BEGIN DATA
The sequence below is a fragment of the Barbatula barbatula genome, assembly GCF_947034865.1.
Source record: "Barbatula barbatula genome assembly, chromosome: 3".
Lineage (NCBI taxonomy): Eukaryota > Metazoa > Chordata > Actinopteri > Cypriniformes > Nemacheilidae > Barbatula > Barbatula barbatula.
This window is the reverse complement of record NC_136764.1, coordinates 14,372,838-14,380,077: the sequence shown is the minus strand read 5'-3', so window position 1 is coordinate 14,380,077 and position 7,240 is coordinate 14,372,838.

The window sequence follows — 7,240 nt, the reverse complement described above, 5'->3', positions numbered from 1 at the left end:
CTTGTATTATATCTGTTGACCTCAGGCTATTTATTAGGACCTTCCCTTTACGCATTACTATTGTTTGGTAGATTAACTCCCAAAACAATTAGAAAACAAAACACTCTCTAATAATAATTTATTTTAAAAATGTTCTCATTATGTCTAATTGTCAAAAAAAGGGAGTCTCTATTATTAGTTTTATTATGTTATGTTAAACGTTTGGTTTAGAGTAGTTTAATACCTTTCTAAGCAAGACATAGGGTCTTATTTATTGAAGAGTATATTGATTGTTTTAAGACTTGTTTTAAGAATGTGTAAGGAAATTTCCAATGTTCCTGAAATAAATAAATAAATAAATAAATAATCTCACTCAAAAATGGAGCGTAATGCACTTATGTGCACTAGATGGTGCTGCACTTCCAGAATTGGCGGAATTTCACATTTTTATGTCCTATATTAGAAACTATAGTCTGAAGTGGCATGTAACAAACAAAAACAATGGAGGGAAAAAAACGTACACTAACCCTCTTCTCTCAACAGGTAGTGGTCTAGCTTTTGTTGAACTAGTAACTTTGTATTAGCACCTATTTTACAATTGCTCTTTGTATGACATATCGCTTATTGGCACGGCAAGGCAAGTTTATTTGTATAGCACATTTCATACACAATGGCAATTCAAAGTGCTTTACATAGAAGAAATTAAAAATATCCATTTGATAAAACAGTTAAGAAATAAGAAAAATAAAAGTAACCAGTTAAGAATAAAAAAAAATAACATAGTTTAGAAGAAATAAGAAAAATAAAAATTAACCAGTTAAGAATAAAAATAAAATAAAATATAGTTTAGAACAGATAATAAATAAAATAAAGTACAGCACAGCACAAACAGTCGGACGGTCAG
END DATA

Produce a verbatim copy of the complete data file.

The sequence below is a fragment of the Barbatula barbatula genome, assembly GCF_947034865.1.
Source record: "Barbatula barbatula genome assembly, chromosome: 3".
Lineage (NCBI taxonomy): Eukaryota > Metazoa > Chordata > Actinopteri > Cypriniformes > Nemacheilidae > Barbatula > Barbatula barbatula.
This window is the reverse complement of record NC_136764.1, coordinates 14,372,838-14,380,077: the sequence shown is the minus strand read 5'-3', so window position 1 is coordinate 14,380,077 and position 7,240 is coordinate 14,372,838.

The window sequence follows — 7,240 nt, the reverse complement described above, 5'->3', positions numbered from 1 at the left end:
CTTGTATTATATCTGTTGACCTCAGGCTATTTATTAGGACCTTCCCTTTACGCATTACTATTGTTTGGTAGATTAACTCCCAAAACAATTAGAAAACAAAACACTCTCTAATAATAATTTATTTTAAAAATGTTCTCATTATGTCTAATTGTCAAAAAAAGGGAGTCTCTATTATTAGTTTTATTATGTTATGTTAAACGTTTGGTTTAGAGTAGTTTAATACCTTTCTAAGCAAGACATAGGGTCTTATTTATTGAAGAGTATATTGATTGTTTTAAGACTTGTTTTAAGAATGTGTAAGGAAATTTCCAATGTTCCTGAAATAAATAAATAAATAAATAAATAATCTCACTCAAAAATGGAGCGTAATGCACTTATGTGCACTAGATGGTGCTGCACTTCCAGAATTGGCGGAATTTCACATTTTTATGTCCTATATTAGAAACTATAGTCTGAAGTGGCATGTAACAAACAAAAACAATGGAGGGAAAAAAACGTACACTAACCCTCTTCTCTCAACAGGTAGTGGTCTAGCTTTTGTTGAACTAGTAACTTTGTATTAGCACCTATTTTACAATTGCTCTTTGTATGACATATCGCTTATTGGCACGGCAAGGCAAGTTTATTTGTATAGCACATTTCATACACAATGGCAATTCAAAGTGCTTTACATAGAAGAAATTAAAAATATCCATTTGATAAAACAGTTAAGAAATAAGAAAAATAAAAGTAACCAGTTAAGAATAAAAAAAAATAACATAGTTTAGAAGAAATAAGAAAAATAAAAATTAACCAGTTAAGAATAAAAATAAAATAAAATATAGTTTAGAACAGATAATAAATAAAATAAAGTACAGCACAGCACAAACAGTCGGACGGTCAG